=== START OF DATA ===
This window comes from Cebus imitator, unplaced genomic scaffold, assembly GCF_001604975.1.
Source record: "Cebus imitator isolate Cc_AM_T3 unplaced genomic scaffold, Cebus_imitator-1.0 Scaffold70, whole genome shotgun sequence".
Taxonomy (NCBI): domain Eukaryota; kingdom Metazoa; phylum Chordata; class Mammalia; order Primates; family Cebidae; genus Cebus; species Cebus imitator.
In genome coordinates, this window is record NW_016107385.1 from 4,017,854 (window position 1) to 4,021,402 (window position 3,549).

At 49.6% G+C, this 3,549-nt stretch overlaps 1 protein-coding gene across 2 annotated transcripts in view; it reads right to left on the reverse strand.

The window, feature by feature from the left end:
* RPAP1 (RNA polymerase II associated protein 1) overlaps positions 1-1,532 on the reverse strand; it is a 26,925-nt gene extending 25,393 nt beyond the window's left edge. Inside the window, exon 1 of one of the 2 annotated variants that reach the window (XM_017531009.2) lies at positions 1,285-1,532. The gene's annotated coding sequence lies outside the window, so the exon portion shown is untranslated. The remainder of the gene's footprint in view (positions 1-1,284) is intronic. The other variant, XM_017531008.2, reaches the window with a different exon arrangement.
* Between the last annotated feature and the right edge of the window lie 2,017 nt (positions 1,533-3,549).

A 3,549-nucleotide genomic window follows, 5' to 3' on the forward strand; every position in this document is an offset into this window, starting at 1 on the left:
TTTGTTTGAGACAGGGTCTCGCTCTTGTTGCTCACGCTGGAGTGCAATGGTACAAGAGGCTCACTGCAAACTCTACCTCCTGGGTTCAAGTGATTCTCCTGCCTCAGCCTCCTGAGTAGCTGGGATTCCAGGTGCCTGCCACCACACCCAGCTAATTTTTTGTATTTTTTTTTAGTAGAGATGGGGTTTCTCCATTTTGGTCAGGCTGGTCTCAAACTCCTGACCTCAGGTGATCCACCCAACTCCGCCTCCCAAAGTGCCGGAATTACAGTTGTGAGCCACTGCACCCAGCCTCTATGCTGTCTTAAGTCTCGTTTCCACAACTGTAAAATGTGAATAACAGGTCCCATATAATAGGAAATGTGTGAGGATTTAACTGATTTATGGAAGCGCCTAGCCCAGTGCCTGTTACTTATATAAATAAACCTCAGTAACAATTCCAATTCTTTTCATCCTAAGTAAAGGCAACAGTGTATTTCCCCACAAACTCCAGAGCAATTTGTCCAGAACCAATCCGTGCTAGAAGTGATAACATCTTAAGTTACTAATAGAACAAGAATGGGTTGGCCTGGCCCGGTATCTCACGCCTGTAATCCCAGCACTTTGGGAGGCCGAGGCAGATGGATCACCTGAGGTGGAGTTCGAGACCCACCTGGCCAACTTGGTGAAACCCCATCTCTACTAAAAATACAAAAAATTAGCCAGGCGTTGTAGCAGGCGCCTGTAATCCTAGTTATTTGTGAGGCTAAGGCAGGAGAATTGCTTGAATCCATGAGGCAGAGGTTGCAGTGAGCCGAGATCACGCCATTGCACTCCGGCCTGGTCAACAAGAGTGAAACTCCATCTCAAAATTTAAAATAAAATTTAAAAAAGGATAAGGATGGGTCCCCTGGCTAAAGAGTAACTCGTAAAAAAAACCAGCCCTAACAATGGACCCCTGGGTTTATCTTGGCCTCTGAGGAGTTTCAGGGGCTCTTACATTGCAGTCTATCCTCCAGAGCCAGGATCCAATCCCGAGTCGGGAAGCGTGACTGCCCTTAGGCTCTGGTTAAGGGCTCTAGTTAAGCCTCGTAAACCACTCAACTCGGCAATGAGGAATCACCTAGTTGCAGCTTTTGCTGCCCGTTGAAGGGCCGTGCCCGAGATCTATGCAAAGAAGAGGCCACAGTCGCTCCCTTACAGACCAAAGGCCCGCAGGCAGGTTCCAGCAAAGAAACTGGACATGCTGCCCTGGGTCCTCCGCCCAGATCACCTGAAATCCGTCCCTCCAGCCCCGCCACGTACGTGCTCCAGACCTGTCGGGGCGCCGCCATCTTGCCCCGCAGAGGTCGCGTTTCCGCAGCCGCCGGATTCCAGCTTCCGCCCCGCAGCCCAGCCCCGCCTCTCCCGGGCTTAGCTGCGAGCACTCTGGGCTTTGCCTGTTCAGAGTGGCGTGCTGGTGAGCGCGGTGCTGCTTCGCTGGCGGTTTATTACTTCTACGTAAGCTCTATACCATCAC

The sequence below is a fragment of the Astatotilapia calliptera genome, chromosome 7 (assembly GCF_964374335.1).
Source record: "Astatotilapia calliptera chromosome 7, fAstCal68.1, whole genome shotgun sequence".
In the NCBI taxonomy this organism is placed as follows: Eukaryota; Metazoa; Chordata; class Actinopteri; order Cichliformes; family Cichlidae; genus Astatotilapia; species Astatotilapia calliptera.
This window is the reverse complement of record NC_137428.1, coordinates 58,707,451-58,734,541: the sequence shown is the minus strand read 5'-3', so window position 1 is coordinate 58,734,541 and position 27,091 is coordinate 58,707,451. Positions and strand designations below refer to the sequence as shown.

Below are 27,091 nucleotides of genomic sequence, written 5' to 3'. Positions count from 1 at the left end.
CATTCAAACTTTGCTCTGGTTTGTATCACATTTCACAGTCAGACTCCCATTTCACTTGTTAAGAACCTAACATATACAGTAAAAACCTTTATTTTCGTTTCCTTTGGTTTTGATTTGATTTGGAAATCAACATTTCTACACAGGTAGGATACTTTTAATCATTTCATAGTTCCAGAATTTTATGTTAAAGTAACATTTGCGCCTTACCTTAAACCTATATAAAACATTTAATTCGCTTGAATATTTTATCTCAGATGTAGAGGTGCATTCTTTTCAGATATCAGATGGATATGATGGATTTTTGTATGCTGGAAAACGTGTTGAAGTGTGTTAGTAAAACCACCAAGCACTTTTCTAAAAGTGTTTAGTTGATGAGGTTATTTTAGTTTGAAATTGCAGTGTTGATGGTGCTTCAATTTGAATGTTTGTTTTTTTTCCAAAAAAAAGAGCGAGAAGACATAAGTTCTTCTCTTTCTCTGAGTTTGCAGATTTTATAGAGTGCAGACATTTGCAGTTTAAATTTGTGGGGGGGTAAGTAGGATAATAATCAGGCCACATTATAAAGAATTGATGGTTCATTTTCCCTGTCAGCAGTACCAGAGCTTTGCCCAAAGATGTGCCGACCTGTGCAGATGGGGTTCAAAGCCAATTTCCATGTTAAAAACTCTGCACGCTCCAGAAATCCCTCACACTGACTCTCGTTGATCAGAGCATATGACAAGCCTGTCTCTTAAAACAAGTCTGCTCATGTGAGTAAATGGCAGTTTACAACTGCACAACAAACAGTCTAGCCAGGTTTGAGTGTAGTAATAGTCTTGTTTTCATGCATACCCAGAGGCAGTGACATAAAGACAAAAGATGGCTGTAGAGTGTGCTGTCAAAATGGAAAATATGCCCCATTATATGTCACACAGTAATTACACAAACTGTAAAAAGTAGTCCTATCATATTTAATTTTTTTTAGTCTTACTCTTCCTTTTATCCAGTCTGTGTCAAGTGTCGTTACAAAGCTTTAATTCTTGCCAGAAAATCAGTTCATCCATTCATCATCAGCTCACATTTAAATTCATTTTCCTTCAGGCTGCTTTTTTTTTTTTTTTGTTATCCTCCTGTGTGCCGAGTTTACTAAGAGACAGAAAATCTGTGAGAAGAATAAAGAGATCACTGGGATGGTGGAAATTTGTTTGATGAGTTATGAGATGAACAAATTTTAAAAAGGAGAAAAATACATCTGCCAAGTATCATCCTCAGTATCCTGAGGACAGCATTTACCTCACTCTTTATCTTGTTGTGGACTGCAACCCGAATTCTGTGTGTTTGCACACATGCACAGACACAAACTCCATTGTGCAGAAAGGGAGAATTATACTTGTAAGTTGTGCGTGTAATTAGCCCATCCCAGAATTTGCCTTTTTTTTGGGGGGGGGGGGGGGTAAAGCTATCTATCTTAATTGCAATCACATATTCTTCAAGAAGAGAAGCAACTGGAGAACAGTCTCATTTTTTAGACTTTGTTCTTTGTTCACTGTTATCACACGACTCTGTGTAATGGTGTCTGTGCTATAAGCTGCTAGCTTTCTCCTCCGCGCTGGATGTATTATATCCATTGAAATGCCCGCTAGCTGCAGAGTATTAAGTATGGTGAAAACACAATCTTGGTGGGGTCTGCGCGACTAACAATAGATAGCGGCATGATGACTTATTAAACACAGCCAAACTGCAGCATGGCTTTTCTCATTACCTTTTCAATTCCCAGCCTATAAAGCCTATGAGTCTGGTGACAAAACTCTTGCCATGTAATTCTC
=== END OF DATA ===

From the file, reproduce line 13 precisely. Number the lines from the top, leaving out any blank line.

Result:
In the NCBI taxonomy this organism is placed as follows: Eukaryota; Metazoa; Chordata; class Actinopteri; order Cichliformes; family Cichlidae; genus Astatotilapia; species Astatotilapia calliptera.